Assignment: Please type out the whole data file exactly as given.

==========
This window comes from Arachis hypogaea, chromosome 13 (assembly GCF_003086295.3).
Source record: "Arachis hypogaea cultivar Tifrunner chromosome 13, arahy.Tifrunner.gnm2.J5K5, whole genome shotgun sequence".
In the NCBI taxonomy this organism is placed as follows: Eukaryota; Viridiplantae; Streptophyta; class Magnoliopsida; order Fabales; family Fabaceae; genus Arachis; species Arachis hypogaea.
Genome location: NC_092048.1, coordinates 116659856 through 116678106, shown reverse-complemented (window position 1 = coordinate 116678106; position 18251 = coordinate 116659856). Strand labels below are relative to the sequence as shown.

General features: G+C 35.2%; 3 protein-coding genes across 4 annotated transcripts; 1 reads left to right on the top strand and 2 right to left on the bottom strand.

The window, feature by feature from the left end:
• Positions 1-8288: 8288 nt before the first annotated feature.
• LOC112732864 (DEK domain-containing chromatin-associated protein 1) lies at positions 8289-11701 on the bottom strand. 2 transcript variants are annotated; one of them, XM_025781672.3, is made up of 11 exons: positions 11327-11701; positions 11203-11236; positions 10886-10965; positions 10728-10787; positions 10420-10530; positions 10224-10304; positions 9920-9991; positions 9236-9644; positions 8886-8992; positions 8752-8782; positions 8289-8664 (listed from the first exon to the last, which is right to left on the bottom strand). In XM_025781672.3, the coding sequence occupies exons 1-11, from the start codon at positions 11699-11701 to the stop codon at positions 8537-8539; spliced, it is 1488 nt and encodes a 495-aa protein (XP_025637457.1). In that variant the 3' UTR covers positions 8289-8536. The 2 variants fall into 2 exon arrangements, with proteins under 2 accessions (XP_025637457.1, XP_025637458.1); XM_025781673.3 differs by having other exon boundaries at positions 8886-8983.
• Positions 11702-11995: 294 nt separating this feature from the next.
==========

This window comes from Arachis hypogaea, chromosome 13 (assembly GCF_003086295.3).
Source record: "Arachis hypogaea cultivar Tifrunner chromosome 13, arahy.Tifrunner.gnm2.J5K5, whole genome shotgun sequence".
In the NCBI taxonomy this organism is placed as follows: Eukaryota; Viridiplantae; Streptophyta; class Magnoliopsida; order Fabales; family Fabaceae; genus Arachis; species Arachis hypogaea.
Genome location: NC_092048.1, coordinates 116659856 through 116678106, shown reverse-complemented (window position 1 = coordinate 116678106; position 18251 = coordinate 116659856). Strand labels below are relative to the sequence as shown.

General features: G+C 35.2%; 3 protein-coding genes across 4 annotated transcripts; 1 reads left to right on the top strand and 2 right to left on the bottom strand.

The window, feature by feature from the left end:
• Positions 1-8288: 8288 nt before the first annotated feature.
• LOC112732864 (DEK domain-containing chromatin-associated protein 1) lies at positions 8289-11701 on the bottom strand. 2 transcript variants are annotated; one of them, XM_025781672.3, is made up of 11 exons: positions 11327-11701; positions 11203-11236; positions 10886-10965; positions 10728-10787; positions 10420-10530; positions 10224-10304; positions 9920-9991; positions 9236-9644; positions 8886-8992; positions 8752-8782; positions 8289-8664 (listed from the first exon to the last, which is right to left on the bottom strand). In XM_025781672.3, the coding sequence occupies exons 1-11, from the start codon at positions 11699-11701 to the stop codon at positions 8537-8539; spliced, it is 1488 nt and encodes a 495-aa protein (XP_025637457.1). In that variant the 3' UTR covers positions 8289-8536. The 2 variants fall into 2 exon arrangements, with proteins under 2 accessions (XP_025637457.1, XP_025637458.1); XM_025781673.3 differs by having other exon boundaries at positions 8886-8983.
• Positions 11702-11995: 294 nt separating this feature from the next.